In a comment The Washington Post’s Chris Cillizza is calling “the single best argument against Hillary Clinton,” Sen. Marco Rubio Tuesday called the former secretary of state “a 20th century candidate” who “does not offer an agenda for moving America forward in the 21st century, at least not up till now.”
This isn’t just the best argument against Hillary Clinton, but it might be the best argument for Marco Rubio. (RELATED: Marco Rubio Dismisses Hillary Clinton As A ’20th Century Candidate’)
The contrasts — should these two candidates face each other in 2016 — are obvious. It’s actually something I’ve been talking about for years (most recently, here) in regards to a “bridge to the past, versus a bridge to the future”:
As Cillizza notes, Rubio’s line works on two levels. One, it subtly reminds people of Hillary’s age. But more importantly, it reminds people that Hillary is tied to a lot of baggage going all the way back to the Nixon impeachment — never mind all the scandals from her husband’s administration.
In regards to the former, Hillary’s best move is to demonstrate that she is healthy and virile by running an aggressive campaign that takes nothing for granted.
Regarding the latter, I would suggest Hillary own the 1990s. Rather than trying to run from something she’s inexorably tied to, she should embrace a decade of mostly peace and prosperity.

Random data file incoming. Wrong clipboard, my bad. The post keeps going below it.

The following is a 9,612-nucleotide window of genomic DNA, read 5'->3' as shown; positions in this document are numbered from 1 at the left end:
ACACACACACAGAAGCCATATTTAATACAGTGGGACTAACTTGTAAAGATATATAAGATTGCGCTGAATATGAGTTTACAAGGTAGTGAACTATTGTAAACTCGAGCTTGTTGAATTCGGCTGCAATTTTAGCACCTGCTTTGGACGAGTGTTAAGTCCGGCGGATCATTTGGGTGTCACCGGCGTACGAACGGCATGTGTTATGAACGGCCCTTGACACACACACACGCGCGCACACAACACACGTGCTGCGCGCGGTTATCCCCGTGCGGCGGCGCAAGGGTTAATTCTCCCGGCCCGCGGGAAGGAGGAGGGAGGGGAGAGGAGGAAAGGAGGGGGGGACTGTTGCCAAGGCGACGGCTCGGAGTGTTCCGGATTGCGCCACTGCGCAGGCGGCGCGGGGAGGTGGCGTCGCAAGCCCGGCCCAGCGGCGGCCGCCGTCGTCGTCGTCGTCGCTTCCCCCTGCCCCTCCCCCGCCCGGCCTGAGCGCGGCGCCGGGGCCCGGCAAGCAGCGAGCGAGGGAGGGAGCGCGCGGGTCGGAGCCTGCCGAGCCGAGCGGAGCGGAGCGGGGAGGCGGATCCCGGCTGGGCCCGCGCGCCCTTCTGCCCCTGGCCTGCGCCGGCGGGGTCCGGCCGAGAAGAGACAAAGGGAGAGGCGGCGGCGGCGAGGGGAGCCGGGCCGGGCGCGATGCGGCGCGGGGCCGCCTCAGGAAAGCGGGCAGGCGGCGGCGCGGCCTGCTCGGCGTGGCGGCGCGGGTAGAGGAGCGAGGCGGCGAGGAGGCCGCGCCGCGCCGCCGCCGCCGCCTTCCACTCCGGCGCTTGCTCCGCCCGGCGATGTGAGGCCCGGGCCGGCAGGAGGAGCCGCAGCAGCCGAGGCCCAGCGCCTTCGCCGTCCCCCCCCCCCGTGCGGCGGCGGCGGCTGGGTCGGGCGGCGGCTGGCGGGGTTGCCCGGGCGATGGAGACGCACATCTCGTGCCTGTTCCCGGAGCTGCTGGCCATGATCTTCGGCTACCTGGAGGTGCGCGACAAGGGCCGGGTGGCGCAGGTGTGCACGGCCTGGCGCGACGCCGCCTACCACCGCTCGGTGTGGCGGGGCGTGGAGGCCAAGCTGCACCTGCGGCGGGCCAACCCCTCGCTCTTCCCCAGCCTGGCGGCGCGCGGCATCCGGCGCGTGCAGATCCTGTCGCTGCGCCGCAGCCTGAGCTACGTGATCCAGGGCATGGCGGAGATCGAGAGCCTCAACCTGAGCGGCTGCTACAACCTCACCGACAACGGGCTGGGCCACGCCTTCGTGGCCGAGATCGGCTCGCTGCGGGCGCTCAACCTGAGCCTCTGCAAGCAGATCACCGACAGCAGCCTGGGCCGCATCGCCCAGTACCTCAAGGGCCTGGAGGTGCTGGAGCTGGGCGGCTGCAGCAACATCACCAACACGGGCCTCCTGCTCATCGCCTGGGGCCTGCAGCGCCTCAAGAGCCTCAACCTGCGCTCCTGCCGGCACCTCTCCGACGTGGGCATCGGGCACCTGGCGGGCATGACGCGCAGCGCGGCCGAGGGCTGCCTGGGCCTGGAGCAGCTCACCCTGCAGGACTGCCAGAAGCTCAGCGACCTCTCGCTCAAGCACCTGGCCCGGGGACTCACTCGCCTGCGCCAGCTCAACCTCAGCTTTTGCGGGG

It turns out that, given enough time, we tend to become nostalgic about even things that are pretty terrible. I just read an article about a pickpocket lamenting the decline of his “profession” in New York: “‘We’re disappearing,’ he said wistfully … ‘In a few years, there won’t be any of us left.'”
Compared to the state of the world today, maybe voters will conclude the 1990s weren’t so bad, either?
… But back to my main point: While Rick Perry and Rand Paul are squabbling among themselves, Marco Rubio is demonstrating why he might just be the best Republican to nominate if winning is what matters to voters come November of 2016.
If parties out of power become desperate for a winner — if they care about winning the argument and the election — then Rubio is laying the groundwork to be the man they turn to.
Elections are choices, so if Hillary is to be the Democratic nominee, it stands to reason that Republicans would want to nominate someone who would, by virtue of their very existence, serve as a contrast. Rubio, who is young and charismatic and still fresh, certainly fits the bill.